The Magic Behind an Outstanding in the Field Dinner in California
West African chef Tolu “Eros” Erogbogbo shines at this pop-up restaurant at Coachella. Plus, how to attend a similar experience this year.
Full-fledged feasts, picnic table affairs, and galas involving multi-course meals are innate cultural reactions to celebratory moments. Outstanding in the Field homes in on those shared scenes of joy with organized farm-to-table events where guests are seated with local artisans and farmers for a community-based, full-service experience.
Founded in 1999, land artist and Californian Jim Denevan was inspired by his farmer brother’s craft and the diverse California terrain, so he decided to showcase local ingredients from the natural grounds of the scenic farming regions where the meals would be served. Escaping urban landscapes, Denevan’s foremost philosophy is returning diners to the fruit-bearing roots of the produce they are devouring by setting a memorable meal directly at the source.
After over two decades of operation, Denevan’s dream Outstanding in the Field dinner has expanded into an international tour. The annual programming brings folks of different generations, cultures, and languages to a gigantic table to eat authentic dishes and enjoy the magical communal quality of it all.
“Traditionally held in inspiring natural locales, every detail is considered to create an experience in harmony with its environment,” an Outstanding in the Field representative told Thrillist, adding, “Each individual dinner is a story of its place and the unique group of people who gathered there for one moment to share the most universal human conversation: a meal.”
In Indio, California, Coachella, the multicultural music and arts festival, has a similar philosophy to Outstanding In The Field. Both offer attendees insightful glimpses of culture, and both saw some exciting firsts this year. Bad Bunny was the first Spanish-language artist to headline, and Blackpink became the first Korean-language artists to headline. In addition, Outstanding in the Field’s eight-year collaboration with Coachella saw the first West African chef to prepare an evening dinner for guests who purchased VIP-level wristbands.
In March, Chef Tolu “Eros” Erogbogbo opened two restaurants in Los Angeles. He named both ILÉ. One is a bistro in Culver City, and another is a private experiential dinner, which caught Outstanding in the Field’s attention.
“We’ve wanted to share our passion for the flavors of the African continent with an even wider audience following our magical tour stops last year in Stellenbosch, Accra and Fez,” an Outstanding in the Field representative told Thrillist, adding, “So when we heard the buzz around ILÉ, chef Tolu’s tasting table in Hollywood and then had the chance to see how he engages his guests, we jumped at the opportunity to introduce him to our Coachella family.”
Eros said he was “most excited to celebrate [his] Nigerian roots in a beautiful outdoor setting with new and existing friends who [came] together to enjoy a menu that honors [his] background while supporting local farmers in the desert.”
The values of an Oustanding in the Field experience rests on the natural beauty of the land we live on. Instead of orchestrating an over-the-top spectacle of a dinner, the community event focuses on the simple act of human connection through the ubiquitous language of food and talk.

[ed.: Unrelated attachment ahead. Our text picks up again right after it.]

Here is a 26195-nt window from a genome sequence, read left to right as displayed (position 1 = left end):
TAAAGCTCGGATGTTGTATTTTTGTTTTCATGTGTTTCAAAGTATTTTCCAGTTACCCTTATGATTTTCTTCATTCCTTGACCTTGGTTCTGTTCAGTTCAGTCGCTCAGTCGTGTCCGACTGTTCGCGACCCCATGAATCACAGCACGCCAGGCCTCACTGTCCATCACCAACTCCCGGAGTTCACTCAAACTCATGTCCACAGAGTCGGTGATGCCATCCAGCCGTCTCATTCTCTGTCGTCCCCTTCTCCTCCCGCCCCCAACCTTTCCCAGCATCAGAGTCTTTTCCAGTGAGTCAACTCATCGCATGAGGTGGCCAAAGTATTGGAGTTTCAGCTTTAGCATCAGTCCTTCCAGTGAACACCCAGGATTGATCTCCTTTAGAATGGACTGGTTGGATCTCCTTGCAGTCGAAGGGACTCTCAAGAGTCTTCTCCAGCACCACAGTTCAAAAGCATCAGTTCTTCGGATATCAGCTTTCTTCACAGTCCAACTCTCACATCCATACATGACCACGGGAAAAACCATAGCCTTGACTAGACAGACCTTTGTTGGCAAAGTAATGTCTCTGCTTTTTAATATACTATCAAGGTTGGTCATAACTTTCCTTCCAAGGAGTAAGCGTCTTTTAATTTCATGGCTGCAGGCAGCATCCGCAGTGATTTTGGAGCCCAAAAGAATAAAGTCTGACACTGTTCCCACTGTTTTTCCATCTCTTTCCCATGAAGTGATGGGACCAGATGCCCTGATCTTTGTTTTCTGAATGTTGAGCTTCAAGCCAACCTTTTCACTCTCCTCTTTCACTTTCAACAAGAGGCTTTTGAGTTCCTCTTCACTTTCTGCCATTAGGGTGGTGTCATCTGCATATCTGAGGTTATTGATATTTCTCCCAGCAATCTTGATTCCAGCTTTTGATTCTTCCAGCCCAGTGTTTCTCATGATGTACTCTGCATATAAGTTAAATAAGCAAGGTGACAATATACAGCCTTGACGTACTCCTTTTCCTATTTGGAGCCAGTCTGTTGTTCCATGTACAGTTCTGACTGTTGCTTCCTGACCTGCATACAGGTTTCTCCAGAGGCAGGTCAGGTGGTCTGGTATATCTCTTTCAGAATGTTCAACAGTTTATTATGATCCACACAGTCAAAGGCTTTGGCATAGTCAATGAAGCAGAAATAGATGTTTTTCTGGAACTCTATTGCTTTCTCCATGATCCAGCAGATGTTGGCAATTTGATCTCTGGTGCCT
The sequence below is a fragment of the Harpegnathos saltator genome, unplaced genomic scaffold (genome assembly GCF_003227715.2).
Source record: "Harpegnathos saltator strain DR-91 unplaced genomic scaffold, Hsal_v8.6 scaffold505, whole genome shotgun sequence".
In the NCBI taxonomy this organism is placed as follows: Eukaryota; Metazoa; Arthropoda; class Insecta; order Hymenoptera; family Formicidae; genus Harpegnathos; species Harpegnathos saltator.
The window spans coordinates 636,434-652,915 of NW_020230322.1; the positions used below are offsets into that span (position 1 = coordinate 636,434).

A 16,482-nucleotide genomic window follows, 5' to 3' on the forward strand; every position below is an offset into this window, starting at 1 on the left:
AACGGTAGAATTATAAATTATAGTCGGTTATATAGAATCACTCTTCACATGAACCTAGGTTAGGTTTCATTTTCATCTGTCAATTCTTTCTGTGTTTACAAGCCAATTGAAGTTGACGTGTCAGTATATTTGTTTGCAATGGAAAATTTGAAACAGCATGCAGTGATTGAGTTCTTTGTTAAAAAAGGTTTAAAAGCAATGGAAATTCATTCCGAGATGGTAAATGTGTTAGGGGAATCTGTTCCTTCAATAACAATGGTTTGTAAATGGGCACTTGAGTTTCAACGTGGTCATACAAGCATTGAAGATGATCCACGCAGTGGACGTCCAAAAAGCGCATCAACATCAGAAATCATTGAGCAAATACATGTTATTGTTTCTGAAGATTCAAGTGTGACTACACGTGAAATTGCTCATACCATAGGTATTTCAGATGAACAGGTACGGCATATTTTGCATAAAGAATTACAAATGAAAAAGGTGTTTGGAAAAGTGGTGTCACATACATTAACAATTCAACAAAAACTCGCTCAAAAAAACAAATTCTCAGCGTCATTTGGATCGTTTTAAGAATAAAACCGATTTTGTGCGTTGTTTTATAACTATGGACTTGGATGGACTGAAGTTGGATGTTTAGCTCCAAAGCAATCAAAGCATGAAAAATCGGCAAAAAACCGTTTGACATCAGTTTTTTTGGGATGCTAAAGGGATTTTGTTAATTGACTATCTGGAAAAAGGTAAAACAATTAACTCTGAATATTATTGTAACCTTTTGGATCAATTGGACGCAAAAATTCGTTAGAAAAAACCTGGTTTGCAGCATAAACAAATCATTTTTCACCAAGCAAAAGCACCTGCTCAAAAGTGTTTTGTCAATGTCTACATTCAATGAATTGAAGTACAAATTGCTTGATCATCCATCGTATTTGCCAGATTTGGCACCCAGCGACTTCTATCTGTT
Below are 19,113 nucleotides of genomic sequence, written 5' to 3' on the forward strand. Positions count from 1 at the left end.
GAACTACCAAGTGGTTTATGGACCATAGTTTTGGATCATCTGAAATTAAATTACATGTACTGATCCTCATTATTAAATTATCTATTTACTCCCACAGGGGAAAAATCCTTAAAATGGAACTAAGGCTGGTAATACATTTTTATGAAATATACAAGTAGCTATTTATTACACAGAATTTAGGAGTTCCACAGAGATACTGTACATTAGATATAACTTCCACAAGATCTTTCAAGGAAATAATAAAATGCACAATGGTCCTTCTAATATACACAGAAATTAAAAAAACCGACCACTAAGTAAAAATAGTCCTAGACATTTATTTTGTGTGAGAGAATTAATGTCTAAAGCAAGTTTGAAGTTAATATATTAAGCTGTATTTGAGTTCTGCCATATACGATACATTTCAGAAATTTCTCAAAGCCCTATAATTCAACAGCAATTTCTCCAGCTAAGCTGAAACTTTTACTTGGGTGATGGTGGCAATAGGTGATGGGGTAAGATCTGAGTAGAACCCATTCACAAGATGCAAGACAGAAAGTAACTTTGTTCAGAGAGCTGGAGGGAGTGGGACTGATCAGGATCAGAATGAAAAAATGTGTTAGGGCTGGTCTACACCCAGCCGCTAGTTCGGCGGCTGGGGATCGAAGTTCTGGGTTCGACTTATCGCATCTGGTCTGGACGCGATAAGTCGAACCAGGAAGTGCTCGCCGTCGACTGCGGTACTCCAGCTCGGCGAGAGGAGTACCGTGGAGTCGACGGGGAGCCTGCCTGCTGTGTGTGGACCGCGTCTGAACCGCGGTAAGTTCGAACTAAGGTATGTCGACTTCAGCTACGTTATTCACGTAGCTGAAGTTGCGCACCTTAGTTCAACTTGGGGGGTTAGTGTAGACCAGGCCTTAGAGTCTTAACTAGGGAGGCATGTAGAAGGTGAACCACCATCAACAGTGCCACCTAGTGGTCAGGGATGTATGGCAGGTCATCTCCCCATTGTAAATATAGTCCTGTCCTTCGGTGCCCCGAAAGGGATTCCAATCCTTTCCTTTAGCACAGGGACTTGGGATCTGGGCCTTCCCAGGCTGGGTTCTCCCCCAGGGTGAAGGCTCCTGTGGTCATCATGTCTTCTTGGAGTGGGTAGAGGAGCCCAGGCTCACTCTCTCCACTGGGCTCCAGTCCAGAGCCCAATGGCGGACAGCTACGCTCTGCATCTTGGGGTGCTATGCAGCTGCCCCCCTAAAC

“The table is positioned relative to its geographical surroundings, reflecting the curve of the coast or interacting with a mountain ridge. The open-air culinary experiences are often choreographed by Denevan to feature fleeting natural wonders like golden hour toasts, clouds that swirl around the table, and sunsets that disappear over the horizon as if on cue,” said an Outstanding in the Field representative.
At the Coachella festival grounds on Saturday, April 15, 2003, West African drumming guided guests to secluded seats surrounded by lush hedges and string lights. The storied 200-person table sat on the VIP Rose grounds, set with hundreds of wine glasses and plates for guests to claim before receiving Nigerian fare helmed by Eros. In the grass field, I sat across from an older couple from England as we tried four courses of family-style West African food together, including Eros’s popular pepper soup recipe and hearty jollof rice. Afterward, I stayed in touch with Kathy, the 70-year-old woman who talked to me about how she met her husband, who was sitting alongside her. It’s safe to say the dinner was a hit, accomplishing what its organizer set out to do, with most everyone complimenting Eros as he walked around and fielded guests’s questions.
It’s not just about the guests, though. Outstanding in the Field gives everyone a seat at the table, including those who created the meals. The dining menus included farmer blurbs, and each server described each dish’s story, highlighting ingredients and farm origins. Eros even came by to grind spices on the patron’s proteins, and the farmers who produced the vegetables on our plates walked by to ask how our garnishes and salads tasted.
“Outstanding in the Field was founded to exalt those who raise and grow our food in a way that respects the land and earth, closely paralleling Denevan’s practice as a land artist,” the community organization states. “The goal is to connect diners to the origins of their food while celebrating the hardworking hands that feed us: chefs, farmers, fisherpeople, cheesemakers, vintners, brewers and many more.”
You can see all of this in action for yourself. Scheduled engagements are reservable online. And while past experiences have included tables set in grape farms outside of Cape Town, a French chateau in central Loire Valley, and even the pink sand beaches of Bermuda, Outstanding in the Field 2023 includes Africa, the Pacific Northwest, California, Canada, Italy, France, and more.